Federal, state officials talk GMOs at Maui council
WAILUKU, Maui — U.S. Environmental Protection Agency officials told a Maui County Council committee they haven’t heard of any health issues related to eating genetically engineered rainbow papaya.
Eating rainbow papaya is the same as eating a papaya with a virus, which is a “common occurrence,” Chris Wozniak, an EPA biotechnology special assistant, told the committee Tuesday
A Maui doctor countered there could still be risks, The Maui News reported. Dr. Lorrin Pang said that just because it occurs naturally doesn’t make it safe.
The committee is reviewing a voter-initiated measure that would place a moratorium on the cultivation of genetically modified organisms in Maui County until the activity is shown to be safe. The committee heard from officials with the EPA and state departments of agriculture and health on Tuesday.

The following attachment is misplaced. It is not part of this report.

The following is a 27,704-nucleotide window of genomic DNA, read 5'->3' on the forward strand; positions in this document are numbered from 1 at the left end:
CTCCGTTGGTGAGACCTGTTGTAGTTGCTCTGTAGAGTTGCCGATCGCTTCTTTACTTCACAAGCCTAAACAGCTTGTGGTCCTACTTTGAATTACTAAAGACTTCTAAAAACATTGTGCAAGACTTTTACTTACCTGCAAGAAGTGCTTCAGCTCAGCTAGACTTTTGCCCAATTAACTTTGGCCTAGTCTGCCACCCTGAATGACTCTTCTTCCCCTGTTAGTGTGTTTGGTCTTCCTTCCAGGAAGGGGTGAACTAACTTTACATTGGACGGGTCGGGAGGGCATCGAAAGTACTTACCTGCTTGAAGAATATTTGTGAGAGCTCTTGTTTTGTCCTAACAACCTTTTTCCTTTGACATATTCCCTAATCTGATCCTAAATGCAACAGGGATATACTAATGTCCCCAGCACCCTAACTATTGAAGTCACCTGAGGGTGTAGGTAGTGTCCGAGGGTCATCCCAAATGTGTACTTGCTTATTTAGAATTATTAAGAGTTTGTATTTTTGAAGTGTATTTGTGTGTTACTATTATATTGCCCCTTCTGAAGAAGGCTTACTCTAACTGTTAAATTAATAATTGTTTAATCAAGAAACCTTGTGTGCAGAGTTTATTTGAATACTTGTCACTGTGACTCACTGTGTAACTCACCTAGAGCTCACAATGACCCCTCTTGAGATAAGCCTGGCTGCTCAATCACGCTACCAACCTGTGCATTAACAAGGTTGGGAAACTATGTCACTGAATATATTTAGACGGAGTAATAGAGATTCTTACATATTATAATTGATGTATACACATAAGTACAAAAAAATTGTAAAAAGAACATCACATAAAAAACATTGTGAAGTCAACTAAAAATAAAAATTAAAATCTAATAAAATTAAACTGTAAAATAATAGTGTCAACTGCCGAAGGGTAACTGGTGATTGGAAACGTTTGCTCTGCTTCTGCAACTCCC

Sustainable Hawaiian Agriculture for the Keiki and the Aina, or SHAKA Movement, gathered 9,062 valid signatures, surpassing the 8,465 needed for the measure to be considered. The initiative will be placed on the Nov. 4 general election ballot if the council doesn’t approve it.
Experts who spoke Tuesday — with the exception of Pang — didn’t pinpoint any health problems related to GMOs or any compliance issues with Maui County seed companies.
Bill Jordan, EPA deputy office director for pesticide programs, said the agency registers and develops the labels for pesticide use. The basis for the labeling comes from scientific information from chemical companies, as well as data gathered from other sources, he said.
The EPA does not perform human testing on the health effects of pesticides because that poses ethical issues, Jordan said. The EPA does testing on rats and mice.
The EPA also regulates some genetically engineered plants, such as the rainbow papaya, corn and soybeans.
Hawaii economist Paul Brewbaker questioned the need for an initiative that would shut down an industry to conduct studies. He was in favor of studies but not the moratorium.